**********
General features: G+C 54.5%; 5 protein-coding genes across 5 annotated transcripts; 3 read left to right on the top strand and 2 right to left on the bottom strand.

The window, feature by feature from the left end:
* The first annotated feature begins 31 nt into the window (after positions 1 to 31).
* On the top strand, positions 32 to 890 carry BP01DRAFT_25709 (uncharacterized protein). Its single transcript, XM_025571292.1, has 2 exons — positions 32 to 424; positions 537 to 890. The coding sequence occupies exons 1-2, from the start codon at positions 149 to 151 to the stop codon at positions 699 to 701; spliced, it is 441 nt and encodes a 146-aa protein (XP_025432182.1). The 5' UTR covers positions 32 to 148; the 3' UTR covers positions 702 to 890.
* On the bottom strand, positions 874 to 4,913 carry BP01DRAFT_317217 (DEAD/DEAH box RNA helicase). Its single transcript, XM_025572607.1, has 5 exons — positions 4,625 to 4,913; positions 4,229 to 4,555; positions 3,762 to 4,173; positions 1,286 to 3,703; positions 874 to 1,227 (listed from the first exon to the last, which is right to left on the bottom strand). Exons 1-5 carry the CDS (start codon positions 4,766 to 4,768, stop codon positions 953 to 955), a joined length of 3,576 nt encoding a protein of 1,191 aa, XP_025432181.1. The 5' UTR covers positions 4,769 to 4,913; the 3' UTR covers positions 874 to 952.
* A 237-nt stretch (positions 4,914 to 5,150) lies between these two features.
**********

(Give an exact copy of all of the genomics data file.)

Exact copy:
General features: G+C 54.5%; 5 protein-coding genes across 5 annotated transcripts; 3 read left to right on the top strand and 2 right to left on the bottom strand.

The window, feature by feature from the left end:
* The first annotated feature begins 31 nt into the window (after positions 1 to 31).
* On the top strand, positions 32 to 890 carry BP01DRAFT_25709 (uncharacterized protein). Its single transcript, XM_025571292.1, has 2 exons — positions 32 to 424; positions 537 to 890. The coding sequence occupies exons 1-2, from the start codon at positions 149 to 151 to the stop codon at positions 699 to 701; spliced, it is 441 nt and encodes a 146-aa protein (XP_025432182.1). The 5' UTR covers positions 32 to 148; the 3' UTR covers positions 702 to 890.
* On the bottom strand, positions 874 to 4,913 carry BP01DRAFT_317217 (DEAD/DEAH box RNA helicase). Its single transcript, XM_025572607.1, has 5 exons — positions 4,625 to 4,913; positions 4,229 to 4,555; positions 3,762 to 4,173; positions 1,286 to 3,703; positions 874 to 1,227 (listed from the first exon to the last, which is right to left on the bottom strand). Exons 1-5 carry the CDS (start codon positions 4,766 to 4,768, stop codon positions 953 to 955), a joined length of 3,576 nt encoding a protein of 1,191 aa, XP_025432181.1. The 5' UTR covers positions 4,769 to 4,913; the 3' UTR covers positions 874 to 952.
* A 237-nt stretch (positions 4,914 to 5,150) lies between these two features.